King Charles II
8 of 295 portraits of King Charles II
King Charles II
by John Michael Wright
oil on canvas, circa 1660-1665
49 3/4 in. x 39 3/4 in. (1264 mm x 1010 mm)
Transferred from The British Museum, London, 1879
Sitterback to top
- King Charles II (1630-1685), Reigned 1660-85. Sitter associated with 295 portraits.
Artistback to top
- John Michael Wright (1617-1694), Painter. Artist or producer associated with 29 portraits.
Linked publicationsback to top
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- Gibson, Robin, Treasures from the National Portrait Gallery, 1996, p. 43
- Hart-Davis, Adam, Chain Reactions, 2000, p. 22
- Ollard, Richard, Character Sketches: Samuel Pepys and His Circle, 2000, p. 29
- Ollard, Richard, Pepys and his Contemporaries, 2015, p. 40
- Perry, Gill (introduction) Roach, Joseph (appreciation) and West, Shearer (appreciation), The First Actresses: Nell Gwyn to Sarah Siddons, 2011 (accompanying the exhibition at the National Portrait Gallery from 20 October 2011 to 8 January 2012), p. 72
- Piper, David, The English Face, 1992, p. 103
- Piper, David, Catalogue of Seventeenth Century Portraits in the National Portrait Gallery, 1625-1714, 1963, p. 67
- Saywell, David; Simon, Jacob, Complete Illustrated Catalogue, 2004, p. 116
- Simon, Jacob, The Art of the Picture Frame: Artists, Patrons and the Framing of Portraits in Britain, 1997 (accompanying the exhibition at the National Portrait Gallery from 8 November 1996 - 9 February 1997), p. 14, 154 Read entry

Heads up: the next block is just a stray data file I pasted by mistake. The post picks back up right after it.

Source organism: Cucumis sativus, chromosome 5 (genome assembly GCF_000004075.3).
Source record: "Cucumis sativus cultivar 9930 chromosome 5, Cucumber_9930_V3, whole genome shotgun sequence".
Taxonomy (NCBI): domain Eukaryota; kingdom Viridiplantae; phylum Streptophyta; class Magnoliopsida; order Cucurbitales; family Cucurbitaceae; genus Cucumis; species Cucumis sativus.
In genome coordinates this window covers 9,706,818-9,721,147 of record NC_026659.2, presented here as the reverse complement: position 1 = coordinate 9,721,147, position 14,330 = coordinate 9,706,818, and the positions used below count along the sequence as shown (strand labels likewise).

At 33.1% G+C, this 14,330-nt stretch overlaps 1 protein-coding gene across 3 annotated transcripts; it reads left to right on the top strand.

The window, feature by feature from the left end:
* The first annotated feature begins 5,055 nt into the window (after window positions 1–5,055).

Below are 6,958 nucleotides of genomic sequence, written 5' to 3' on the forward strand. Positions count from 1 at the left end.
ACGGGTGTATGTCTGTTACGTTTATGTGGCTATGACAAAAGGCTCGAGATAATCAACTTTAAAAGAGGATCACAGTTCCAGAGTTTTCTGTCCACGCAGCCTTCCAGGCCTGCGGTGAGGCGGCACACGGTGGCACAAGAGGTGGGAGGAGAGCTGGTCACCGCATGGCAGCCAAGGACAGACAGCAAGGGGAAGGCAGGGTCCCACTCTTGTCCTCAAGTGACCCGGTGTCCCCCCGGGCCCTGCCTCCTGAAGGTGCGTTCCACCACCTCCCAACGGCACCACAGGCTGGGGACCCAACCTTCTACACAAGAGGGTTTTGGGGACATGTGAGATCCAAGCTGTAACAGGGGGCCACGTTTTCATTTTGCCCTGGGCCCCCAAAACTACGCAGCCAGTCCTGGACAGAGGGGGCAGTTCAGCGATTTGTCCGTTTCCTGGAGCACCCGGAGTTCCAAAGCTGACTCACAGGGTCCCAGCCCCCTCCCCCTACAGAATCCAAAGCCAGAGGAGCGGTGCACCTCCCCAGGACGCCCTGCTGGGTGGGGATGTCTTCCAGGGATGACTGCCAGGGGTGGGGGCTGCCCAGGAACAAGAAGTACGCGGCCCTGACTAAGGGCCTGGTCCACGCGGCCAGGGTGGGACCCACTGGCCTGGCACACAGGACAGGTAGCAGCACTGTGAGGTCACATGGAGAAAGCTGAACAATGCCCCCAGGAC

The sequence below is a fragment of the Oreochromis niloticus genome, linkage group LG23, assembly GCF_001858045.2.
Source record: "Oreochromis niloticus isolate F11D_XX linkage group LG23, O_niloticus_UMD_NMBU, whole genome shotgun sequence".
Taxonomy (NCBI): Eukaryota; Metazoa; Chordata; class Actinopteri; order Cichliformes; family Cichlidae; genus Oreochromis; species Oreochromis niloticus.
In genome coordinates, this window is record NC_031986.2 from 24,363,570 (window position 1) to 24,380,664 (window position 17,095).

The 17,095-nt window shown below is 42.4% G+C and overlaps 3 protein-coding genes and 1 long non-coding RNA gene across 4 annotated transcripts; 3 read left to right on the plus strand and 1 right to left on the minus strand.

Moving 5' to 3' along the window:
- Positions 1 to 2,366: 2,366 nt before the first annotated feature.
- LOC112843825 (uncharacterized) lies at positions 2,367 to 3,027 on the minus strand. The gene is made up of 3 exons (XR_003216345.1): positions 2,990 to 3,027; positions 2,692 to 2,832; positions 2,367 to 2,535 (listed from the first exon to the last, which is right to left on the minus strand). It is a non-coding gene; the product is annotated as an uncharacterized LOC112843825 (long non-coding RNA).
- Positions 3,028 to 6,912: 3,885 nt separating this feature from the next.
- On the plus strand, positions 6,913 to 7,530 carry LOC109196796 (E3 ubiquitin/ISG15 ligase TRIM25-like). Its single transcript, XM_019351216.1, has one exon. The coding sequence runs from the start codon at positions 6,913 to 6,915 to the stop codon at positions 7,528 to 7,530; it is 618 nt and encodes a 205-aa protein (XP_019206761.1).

Carved and gilt pine, the top frame with a mason's mitre, the back frame lap jointed at top and butt jointed at bottom, the rebate enlarged top and bottom, some of the carving renewed possibly including the top flower held by cherubs. 4 1⁄ 4 to 6 inches wide, 11 inches at top cresting.
An exceptional frame of the 1680s or 1690s, in an idiom associated with Sir Christopher Wren's woodcarvers, with cherubs on either side of a shell at the top, more cherubs on the sides and at the bottom, swags of fruit and festoons on ribbons at the top and sides, and additional swags at the bottom. At some stage the frame has been stripped, repaired, regessoed and regilt and in the process much of the original surface detail has been lost.
The purpose of this frame is not known but presumably it was made for an important picture. Very similar but even finer frames, each surmounted by a crown, graced portraits of William III and Queen Mary formerly at Cullen House, Banffshire.1 The frame of NPG 531 appears to have come to the Gallery on the portrait of Charles I's physician, Sir Theodore Mayerne, which was a copy after Rubens made in the late seventeenth century or early eighteenth century.
1 Sold on the premises by Christie's, 22 September 1975, lot 479.
- Williamson, David, Kings and Queens, 2010, p. 115
- Williamson, David, The National Portrait Gallery: History of the Kings and Queens of England, 1998, p. 117
Events of 1660back to top
Current affairsThe Convention Parliament and Lords proclaim Charles II king after he issues a declaration from Breda offering an indemnity to those who had committed crimes against the crown during the civil war and Interregnum. Charles lands at Dover from The Hague on 25th May to great pomp and ceremony.
Art and scienceDiarist Samuel Pepys starts his diary on 1st January, writing in shorthand. The diary became a unique social document, opening with a brief summary of his domestic situation and the political background.
Dutch portrait painter, Peter Lely, is appointed principal painter to Charles II.
Official foundation of the Royal Society.